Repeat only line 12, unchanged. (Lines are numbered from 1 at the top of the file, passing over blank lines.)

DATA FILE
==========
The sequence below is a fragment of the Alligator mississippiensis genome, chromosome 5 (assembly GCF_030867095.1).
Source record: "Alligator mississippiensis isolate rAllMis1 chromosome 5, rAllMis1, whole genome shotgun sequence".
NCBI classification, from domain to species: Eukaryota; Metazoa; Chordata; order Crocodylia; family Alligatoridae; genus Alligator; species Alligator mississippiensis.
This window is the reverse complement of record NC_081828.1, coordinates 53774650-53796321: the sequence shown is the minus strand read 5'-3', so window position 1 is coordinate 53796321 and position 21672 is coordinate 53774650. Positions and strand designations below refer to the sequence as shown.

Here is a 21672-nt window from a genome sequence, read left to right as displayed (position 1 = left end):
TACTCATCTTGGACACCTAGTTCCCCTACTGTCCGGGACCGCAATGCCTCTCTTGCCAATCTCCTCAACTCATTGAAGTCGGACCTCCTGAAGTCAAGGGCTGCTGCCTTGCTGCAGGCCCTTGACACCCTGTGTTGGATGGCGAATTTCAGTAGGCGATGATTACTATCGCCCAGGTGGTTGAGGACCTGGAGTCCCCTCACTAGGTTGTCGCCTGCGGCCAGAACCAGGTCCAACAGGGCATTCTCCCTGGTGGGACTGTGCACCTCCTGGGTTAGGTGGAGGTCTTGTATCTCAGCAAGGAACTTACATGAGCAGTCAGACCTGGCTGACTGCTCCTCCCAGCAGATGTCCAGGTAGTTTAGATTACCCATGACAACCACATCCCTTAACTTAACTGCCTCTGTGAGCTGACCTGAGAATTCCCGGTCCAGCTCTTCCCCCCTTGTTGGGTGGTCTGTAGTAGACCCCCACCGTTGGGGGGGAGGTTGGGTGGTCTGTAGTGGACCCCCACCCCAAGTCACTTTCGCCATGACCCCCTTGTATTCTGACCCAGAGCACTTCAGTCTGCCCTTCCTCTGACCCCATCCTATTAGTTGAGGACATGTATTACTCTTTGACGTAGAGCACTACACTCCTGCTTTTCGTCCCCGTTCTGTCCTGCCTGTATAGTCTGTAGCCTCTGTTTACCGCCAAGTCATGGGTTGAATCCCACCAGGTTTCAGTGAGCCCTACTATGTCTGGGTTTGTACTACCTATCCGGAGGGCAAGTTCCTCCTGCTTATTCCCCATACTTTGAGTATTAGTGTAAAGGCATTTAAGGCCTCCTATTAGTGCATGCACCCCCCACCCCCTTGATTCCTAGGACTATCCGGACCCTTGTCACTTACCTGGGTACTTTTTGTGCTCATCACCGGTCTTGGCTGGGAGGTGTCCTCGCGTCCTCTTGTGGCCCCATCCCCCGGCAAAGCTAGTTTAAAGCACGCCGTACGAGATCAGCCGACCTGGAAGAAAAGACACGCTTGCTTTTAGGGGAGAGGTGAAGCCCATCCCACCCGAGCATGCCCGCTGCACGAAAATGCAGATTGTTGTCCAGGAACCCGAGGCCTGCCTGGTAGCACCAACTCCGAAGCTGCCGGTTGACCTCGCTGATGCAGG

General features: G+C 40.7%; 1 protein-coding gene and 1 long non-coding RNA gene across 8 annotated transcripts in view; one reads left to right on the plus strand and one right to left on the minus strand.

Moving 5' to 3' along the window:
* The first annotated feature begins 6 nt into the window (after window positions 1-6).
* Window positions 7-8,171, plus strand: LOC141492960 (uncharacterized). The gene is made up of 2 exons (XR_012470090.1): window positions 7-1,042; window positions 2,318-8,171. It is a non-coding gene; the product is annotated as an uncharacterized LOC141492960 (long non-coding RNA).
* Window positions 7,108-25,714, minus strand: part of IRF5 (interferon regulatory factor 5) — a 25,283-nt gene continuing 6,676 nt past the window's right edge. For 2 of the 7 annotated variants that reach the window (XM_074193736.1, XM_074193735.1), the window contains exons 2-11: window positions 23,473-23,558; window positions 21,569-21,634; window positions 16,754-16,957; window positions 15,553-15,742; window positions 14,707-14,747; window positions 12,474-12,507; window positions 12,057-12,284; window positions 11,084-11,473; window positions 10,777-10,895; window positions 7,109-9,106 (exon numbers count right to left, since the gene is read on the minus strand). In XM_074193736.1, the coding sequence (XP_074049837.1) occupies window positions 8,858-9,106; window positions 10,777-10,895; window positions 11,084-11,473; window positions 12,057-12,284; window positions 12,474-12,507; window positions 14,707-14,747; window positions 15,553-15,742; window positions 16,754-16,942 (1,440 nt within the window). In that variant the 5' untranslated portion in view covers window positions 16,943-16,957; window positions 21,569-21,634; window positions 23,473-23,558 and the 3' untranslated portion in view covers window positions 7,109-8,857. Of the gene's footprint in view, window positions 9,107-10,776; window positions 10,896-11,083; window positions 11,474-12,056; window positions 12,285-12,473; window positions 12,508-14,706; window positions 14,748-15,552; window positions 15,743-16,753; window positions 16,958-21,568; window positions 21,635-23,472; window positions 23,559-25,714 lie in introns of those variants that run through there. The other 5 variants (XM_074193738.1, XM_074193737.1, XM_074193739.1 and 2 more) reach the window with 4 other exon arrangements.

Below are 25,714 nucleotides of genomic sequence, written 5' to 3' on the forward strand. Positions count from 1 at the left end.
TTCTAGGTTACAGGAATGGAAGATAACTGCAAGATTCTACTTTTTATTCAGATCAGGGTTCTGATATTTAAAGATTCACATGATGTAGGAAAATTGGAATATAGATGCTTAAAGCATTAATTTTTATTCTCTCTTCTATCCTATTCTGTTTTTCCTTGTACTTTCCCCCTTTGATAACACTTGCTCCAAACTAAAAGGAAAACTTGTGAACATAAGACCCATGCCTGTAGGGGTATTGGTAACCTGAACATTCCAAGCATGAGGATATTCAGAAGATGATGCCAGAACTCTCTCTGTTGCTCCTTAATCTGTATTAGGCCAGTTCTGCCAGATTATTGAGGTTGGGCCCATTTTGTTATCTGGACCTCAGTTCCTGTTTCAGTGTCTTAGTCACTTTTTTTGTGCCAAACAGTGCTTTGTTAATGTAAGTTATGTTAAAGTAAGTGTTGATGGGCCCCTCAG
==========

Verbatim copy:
Below are 25,714 nucleotides of genomic sequence, written 5' to 3' on the forward strand. Positions count from 1 at the left end.